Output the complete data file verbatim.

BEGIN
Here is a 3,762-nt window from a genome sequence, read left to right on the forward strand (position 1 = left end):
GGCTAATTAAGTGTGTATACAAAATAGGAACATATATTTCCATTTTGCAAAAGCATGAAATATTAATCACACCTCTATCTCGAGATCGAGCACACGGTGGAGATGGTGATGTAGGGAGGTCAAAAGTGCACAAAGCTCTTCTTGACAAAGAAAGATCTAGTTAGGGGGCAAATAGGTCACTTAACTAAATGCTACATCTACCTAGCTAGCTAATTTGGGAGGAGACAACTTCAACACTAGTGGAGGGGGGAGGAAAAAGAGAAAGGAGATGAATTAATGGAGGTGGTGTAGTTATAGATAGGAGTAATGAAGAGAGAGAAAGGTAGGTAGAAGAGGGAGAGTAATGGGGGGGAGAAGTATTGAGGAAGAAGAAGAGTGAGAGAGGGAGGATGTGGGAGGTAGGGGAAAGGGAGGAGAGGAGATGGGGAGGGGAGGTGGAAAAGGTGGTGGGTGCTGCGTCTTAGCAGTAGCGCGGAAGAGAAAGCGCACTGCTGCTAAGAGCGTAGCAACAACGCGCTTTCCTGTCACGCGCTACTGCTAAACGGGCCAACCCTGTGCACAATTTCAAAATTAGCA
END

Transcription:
Here is a 3,762-nt window from a genome sequence, read left to right on the forward strand (position 1 = left end):
GGCTAATTAAGTGTGTATACAAAATAGGAACATATATTTCCATTTTGCAAAAGCATGAAATATTAATCACACCTCTATCTCGAGATCGAGCACACGGTGGAGATGGTGATGTAGGGAGGTCAAAAGTGCACAAAGCTCTTCTTGACAAAGAAAGATCTAGTTAGGGGGCAAATAGGTCACTTAACTAAATGCTACATCTACCTAGCTAGCTAATTTGGGAGGAGACAACTTCAACACTAGTGGAGGGGGGAGGAAAAAGAGAAAGGAGATGAATTAATGGAGGTGGTGTAGTTATAGATAGGAGTAATGAAGAGAGAGAAAGGTAGGTAGAAGAGGGAGAGTAATGGGGGGGAGAAGTATTGAGGAAGAAGAAGAGTGAGAGAGGGAGGATGTGGGAGGTAGGGGAAAGGGAGGAGAGGAGATGGGGAGGGGAGGTGGAAAAGGTGGTGGGTGCTGCGTCTTAGCAGTAGCGCGGAAGAGAAAGCGCACTGCTGCTAAGAGCGTAGCAACAACGCGCTTTCCTGTCACGCGCTACTGCTAAACGGGCCAACCCTGTGCACAATTTCAAAATTAGCA